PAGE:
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“…There is a vast gulf in Arab societies between an elevated self-esteem based on an alleged superiority in religion and civilisation and, on the other hand, the constant denial of this superiority by the grim reality of curtailed liberties, intellectual atrophy and institutionalised corruption.
This simple but demanding liturgy describes the different historical trajectories that have been followed by the Western-Christian and the Arab-Islamic civilisations from their beginnings. Though following a similar early trail, their different histories have produced radically different human experiences.
Islam and the West are two very different life-ways that are not sufficiently adaptable to live in amity as a mixed society. It would be very difficult for the Islamic faith to “soften” its belief system to allow a civil collaboration that causes least distress or disturbance. Because of the West’s much more open nature it might not be able to protect its laws, traditions and customs with sufficient strength and certainty to satisfy enough of its citizens who wish to maintain that open nature. Already too much of that has been conceded—though in good faith—over past decades as immigration from the Islamic countries of the Middle East and South Asia has unfolded; but the present flood of immigrants and refugees into Europe is vastly more serious, and is causing considerable distress and disruption to both the immigrants and the hosts. Those fleeing their homeland will pay with their lives, money, health and lost expectations—with a welcome in Europe quickly disappearing—while those receiving the multitude must deal with the costs and burdens of the task, and its dangers, to the growing anger of its voters, both at the ballot box and on the streets.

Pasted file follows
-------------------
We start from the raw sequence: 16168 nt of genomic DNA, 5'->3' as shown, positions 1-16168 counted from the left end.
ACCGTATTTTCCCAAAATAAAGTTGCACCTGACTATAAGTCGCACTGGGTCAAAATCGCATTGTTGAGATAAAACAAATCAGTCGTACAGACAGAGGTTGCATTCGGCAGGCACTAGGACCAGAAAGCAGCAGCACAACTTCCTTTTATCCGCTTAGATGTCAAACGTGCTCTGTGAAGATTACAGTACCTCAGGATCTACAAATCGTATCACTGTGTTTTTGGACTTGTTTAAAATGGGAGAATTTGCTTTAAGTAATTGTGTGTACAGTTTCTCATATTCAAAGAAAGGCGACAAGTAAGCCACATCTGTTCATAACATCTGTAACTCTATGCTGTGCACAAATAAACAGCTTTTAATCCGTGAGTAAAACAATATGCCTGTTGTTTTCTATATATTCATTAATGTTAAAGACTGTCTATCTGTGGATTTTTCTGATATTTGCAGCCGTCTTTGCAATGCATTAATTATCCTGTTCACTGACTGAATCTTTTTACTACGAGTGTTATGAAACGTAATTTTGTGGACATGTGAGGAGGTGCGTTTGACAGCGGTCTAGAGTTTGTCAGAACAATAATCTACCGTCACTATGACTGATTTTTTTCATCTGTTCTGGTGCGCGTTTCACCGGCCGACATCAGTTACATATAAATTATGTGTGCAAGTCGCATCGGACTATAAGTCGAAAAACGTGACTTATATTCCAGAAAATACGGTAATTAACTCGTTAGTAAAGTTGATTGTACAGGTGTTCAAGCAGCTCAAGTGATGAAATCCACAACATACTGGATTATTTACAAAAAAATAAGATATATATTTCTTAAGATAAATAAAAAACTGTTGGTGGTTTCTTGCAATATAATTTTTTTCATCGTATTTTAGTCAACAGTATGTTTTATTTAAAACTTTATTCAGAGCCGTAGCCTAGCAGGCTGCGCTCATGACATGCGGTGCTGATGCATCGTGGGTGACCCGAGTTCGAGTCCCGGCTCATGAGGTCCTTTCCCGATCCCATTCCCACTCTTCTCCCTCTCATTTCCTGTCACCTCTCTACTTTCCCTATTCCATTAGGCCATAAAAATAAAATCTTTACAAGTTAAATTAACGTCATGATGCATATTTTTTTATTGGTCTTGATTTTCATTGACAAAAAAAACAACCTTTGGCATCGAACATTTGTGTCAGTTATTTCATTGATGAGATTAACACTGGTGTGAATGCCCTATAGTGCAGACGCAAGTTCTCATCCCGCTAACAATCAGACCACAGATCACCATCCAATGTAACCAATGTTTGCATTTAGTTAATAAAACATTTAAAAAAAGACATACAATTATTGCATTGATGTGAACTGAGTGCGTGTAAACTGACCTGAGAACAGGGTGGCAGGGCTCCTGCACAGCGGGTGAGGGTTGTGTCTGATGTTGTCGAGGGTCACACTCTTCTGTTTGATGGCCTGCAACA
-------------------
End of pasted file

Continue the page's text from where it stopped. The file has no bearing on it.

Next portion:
Mary Robinson, the United Nations Secretary-General’s Special Envoy on Climate Change, expressed the opinion that Europe’s approximately 500 million people could readily cope with a few million uninvited immigrants; this is a simplistic view of a large and complex problem. The difficulties associated with the peaceful absorption of the mass of people presently kicking at the doors of the West must not be underestimated. Population growth, the wealth disparity that is accompanying globalisation, the political inequality between the West and much of the rest of the world, and the chaotic violence and sectarian murders that so typifies much of Islam—all will serve to magnify both the manner and the numbers of refugees seeking to gain entry to more ordered parts of the world.

Already large numbers of Muslims have settled in the West; in many cases they have been resident for two or three generations. Many of them still remain as “exiles”, and largely disconnected from their hosts. Further immigration from their homeland will most likely add to that lack of belonging.

The weakening of the bonds that hold the nations of the West together will, very likely, become evident, the outcomes of which will be entirely unpredictable. Multiculturalism is a redundant ideology.

All are blind on our ways into the future …” The Incompatibility of Islam and the West